Sallie Mae's private side
J.C. Flowers may want Sallie Mae for its private-loan business. But that could lead to some public headaches, says Fortune's Bethany McLean.
NEW YORK (Fortune) -- The lure for private-equity firm J.C. Flowers' $25 billion buyout of student-loan giant Sallie Mae may be its fast-growing and lucrative business providing private education loans -- loans that exist outside the government-backed student-loan program. But these unregulated loans, which can carry double-digit interest rates, may ultimately prove to be a messy business.
Even before the buyout, student loans had come under high-profile scrutiny. New York State attorney general Andrew Cuomo launched an investigation into the cozy arrangements between lenders and schools, getting two major banks to agree to a code of ethics. Senator Edward Kennedy (D-Massachusetts) wants to slash the government-guaranteed profits that lenders make.
Private loans, though, lie beyond the government's reach and so far have gotten little attention. At present they are a profitable and fast-growing market. Unlike government-backed loans, whose interest rates are set by law--6.8% for the most popular kind, which are called Stafford loans--private loans have no such caps. Lenders, therefore, can charge whatever interest rate students will pay, barring state usury laws.
Sallie says its average interest rate on private loans is about 10.5%, but rates can get much higher--and that doesn't include fees, which can add as much as 6% to the balance of the loan. These loans are more profitable than government-backed loans. While they constitute 16% of Sallie's $142 billion lending portfolio, private loans make up 23% of the company's profits.
As college tuition has risen sharply and government aid has failed to keep up, private loans have exploded. Since 2001 the market for private loans has grown at an annual rate of 27%, says the College Board, to $17.3 billion in 2006--roughly 20% of total student borrowing.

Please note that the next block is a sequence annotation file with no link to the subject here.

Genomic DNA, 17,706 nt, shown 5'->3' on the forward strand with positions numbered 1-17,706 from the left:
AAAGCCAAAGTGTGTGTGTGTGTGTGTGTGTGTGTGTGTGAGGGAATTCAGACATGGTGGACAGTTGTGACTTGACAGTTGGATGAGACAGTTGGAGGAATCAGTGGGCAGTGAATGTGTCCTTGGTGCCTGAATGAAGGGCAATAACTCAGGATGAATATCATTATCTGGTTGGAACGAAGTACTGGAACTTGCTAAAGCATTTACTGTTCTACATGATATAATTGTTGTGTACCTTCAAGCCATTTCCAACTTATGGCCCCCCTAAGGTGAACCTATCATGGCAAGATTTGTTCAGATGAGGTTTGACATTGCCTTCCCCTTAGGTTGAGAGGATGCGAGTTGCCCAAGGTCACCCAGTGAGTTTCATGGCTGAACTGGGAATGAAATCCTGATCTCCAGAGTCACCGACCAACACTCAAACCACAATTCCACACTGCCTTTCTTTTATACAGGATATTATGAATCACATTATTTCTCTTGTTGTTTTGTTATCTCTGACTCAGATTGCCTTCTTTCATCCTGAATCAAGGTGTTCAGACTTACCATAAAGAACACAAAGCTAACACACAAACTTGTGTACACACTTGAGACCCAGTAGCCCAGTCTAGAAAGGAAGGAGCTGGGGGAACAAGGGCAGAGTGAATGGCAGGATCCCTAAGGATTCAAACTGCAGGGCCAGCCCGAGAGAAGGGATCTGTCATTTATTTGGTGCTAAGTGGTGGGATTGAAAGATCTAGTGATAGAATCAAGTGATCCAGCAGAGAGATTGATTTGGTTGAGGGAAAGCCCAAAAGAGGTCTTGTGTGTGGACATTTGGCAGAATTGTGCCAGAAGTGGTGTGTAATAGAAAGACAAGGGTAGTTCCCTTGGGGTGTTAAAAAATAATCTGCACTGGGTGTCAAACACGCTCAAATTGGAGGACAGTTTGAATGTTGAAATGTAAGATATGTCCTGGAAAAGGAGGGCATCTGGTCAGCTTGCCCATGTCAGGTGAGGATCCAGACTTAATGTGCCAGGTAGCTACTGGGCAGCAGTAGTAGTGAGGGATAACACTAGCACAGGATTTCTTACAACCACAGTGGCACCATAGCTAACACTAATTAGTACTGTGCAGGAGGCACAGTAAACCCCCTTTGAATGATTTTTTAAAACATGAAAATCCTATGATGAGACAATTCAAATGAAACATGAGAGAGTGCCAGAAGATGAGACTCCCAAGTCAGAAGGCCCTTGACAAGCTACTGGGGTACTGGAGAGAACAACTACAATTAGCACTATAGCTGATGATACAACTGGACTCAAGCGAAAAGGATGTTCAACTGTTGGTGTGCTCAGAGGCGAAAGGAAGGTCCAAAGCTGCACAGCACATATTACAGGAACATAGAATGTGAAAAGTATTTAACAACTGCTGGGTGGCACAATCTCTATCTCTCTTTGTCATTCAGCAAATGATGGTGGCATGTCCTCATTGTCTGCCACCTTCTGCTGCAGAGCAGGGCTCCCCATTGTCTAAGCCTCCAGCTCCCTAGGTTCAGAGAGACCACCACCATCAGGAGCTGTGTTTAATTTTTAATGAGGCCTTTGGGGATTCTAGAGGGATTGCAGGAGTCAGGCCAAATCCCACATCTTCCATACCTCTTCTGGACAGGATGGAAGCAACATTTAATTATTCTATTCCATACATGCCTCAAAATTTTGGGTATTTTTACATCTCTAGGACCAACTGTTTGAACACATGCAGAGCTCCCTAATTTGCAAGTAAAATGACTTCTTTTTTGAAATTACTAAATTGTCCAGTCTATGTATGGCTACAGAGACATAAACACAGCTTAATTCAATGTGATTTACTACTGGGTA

But in student-loan circles, private loans are controversial. Their high rates of interest can add on tens of thousands of dollars of debt--seldom expungable in bankruptcy. And while they may make sense as a last resort to fill the gap between available federal aid and the cost of tuition, private loans aren't always being used that way.
"It is troubling that a substantial portion of private borrowers had not obtained or maximized federal loans," the Institute for Higher Education Policy says in a recent report. (Just why borrowers would choose private loans over cheaper government loans is unclear; experts suggest a combination of student naiveté and lender marketing.)
In addition, the growth in private credit appears to be linked to the growth in publicly traded, for-profit schools--think Corinthian Colleges and the University of Phoenix. Already facing a mix of lawsuits and state and federal investigations for aggressive marketing tactics, among other things, the for-profit education sector has been particularly lucrative for lenders.
According to the College Board, 40% of students graduating from for-profit schools in 2004 had more than $30,000 in debt, compared with 14% of graduates of public colleges and universities. And undergraduate students attending for-profit schools are more likely to take out private loans than undergraduates at any other type of school, says the Institute for Higher Education Policy.
Sallie Mae (Charts, Fortune 500) doesn't disclose the percentage of its private loans to students at for-profit schools. But it has extended loans to students of Career Education, a chain of for-profit schools currently facing six lawsuits by former students--some of whom have complained they weren't told they would graduate with well over $50,000 in high-interest Sallie Mae debt.
Sallie Mae denies any wrongdoing: "We mislead no one and make full disclosure of rates and fees," says spokesman Tom Joyce. A spokesperson for Career Education says it is "committed to giving students all loan information available and to working with lenders who are committed to full disclosure on their end."
Private loans may be more than a just a PR problem. Since the business is still relatively new and the loans aren't yet "seasoned," it isn't clear what their default rates will be over the longer term. Sallie has said publicly in the past that less than 2% of its private-loan portfolio defaults. But when the company released its second-quarter earnings in late April, the figure had spiked to 3.4%. That number doesn't include loans that are delinquent or in forbearance, or on which payment has been deferred.
Nor is private credit immune to becoming a political hot potato. Another part of Kennedy's student-loan-reform agenda would, among other things, require lenders and schools to be more explicit about the higher cost of private credit. Some were surprised when, on a recent analyst call, Sallie Mae CEO Tim Fitzpatrick accused Kennedy of attempting to "smear the integrity of Sallie Mae" and the industry. But down the road, Sallie's new owners, who did not return calls for this story, may find themselves tarred with a similar brush.
From the May 14, 2007 issue